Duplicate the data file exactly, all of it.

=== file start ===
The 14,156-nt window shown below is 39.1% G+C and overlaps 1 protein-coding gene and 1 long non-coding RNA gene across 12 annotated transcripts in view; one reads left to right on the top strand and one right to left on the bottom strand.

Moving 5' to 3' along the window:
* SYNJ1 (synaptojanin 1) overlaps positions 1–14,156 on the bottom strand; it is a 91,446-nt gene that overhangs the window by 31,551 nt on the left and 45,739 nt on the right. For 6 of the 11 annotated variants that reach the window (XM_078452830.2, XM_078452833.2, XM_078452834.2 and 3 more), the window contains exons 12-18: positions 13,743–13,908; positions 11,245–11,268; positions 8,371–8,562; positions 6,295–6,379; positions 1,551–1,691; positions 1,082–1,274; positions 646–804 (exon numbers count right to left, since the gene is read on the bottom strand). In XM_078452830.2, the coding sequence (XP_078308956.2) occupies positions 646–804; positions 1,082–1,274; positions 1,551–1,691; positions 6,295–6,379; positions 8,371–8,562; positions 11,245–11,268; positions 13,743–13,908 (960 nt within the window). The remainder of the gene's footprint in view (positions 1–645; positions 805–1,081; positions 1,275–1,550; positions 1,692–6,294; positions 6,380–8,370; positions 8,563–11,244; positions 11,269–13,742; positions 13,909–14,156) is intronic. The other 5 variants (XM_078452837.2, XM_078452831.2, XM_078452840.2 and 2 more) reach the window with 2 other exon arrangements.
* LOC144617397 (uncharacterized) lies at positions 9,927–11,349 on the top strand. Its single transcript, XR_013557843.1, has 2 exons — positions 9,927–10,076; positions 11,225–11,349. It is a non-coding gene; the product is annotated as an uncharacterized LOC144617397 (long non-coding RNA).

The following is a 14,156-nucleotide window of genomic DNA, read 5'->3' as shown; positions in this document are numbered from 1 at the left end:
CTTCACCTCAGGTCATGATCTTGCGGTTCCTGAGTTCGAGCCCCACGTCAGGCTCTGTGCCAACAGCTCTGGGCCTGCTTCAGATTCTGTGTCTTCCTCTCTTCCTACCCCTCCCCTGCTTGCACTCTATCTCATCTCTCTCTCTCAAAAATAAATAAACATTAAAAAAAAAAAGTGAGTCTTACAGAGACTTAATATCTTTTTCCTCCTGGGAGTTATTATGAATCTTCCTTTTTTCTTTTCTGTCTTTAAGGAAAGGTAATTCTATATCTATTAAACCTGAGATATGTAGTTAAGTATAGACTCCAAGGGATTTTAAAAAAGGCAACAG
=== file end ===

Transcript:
The 14,156-nt window shown below is 39.1% G+C and overlaps 1 protein-coding gene and 1 long non-coding RNA gene across 12 annotated transcripts in view; one reads left to right on the top strand and one right to left on the bottom strand.

Moving 5' to 3' along the window:
* SYNJ1 (synaptojanin 1) overlaps positions 1–14,156 on the bottom strand; it is a 91,446-nt gene that overhangs the window by 31,551 nt on the left and 45,739 nt on the right. For 6 of the 11 annotated variants that reach the window (XM_078452830.2, XM_078452833.2, XM_078452834.2 and 3 more), the window contains exons 12-18: positions 13,743–13,908; positions 11,245–11,268; positions 8,371–8,562; positions 6,295–6,379; positions 1,551–1,691; positions 1,082–1,274; positions 646–804 (exon numbers count right to left, since the gene is read on the bottom strand). In XM_078452830.2, the coding sequence (XP_078308956.2) occupies positions 646–804; positions 1,082–1,274; positions 1,551–1,691; positions 6,295–6,379; positions 8,371–8,562; positions 11,245–11,268; positions 13,743–13,908 (960 nt within the window). The remainder of the gene's footprint in view (positions 1–645; positions 805–1,081; positions 1,275–1,550; positions 1,692–6,294; positions 6,380–8,370; positions 8,563–11,244; positions 11,269–13,742; positions 13,909–14,156) is intronic. The other 5 variants (XM_078452837.2, XM_078452831.2, XM_078452840.2 and 2 more) reach the window with 2 other exon arrangements.
* LOC144617397 (uncharacterized) lies at positions 9,927–11,349 on the top strand. Its single transcript, XR_013557843.1, has 2 exons — positions 9,927–10,076; positions 11,225–11,349. It is a non-coding gene; the product is annotated as an uncharacterized LOC144617397 (long non-coding RNA).

The following is a 14,156-nucleotide window of genomic DNA, read 5'->3' as shown; positions in this document are numbered from 1 at the left end:
CTTCACCTCAGGTCATGATCTTGCGGTTCCTGAGTTCGAGCCCCACGTCAGGCTCTGTGCCAACAGCTCTGGGCCTGCTTCAGATTCTGTGTCTTCCTCTCTTCCTACCCCTCCCCTGCTTGCACTCTATCTCATCTCTCTCTCTCAAAAATAAATAAACATTAAAAAAAAAAAGTGAGTCTTACAGAGACTTAATATCTTTTTCCTCCTGGGAGTTATTATGAATCTTCCTTTTTTCTTTTCTGTCTTTAAGGAAAGGTAATTCTATATCTATTAAACCTGAGATATGTAGTTAAGTATAGACTCCAAGGGATTTTAAAAAAGGCAACAG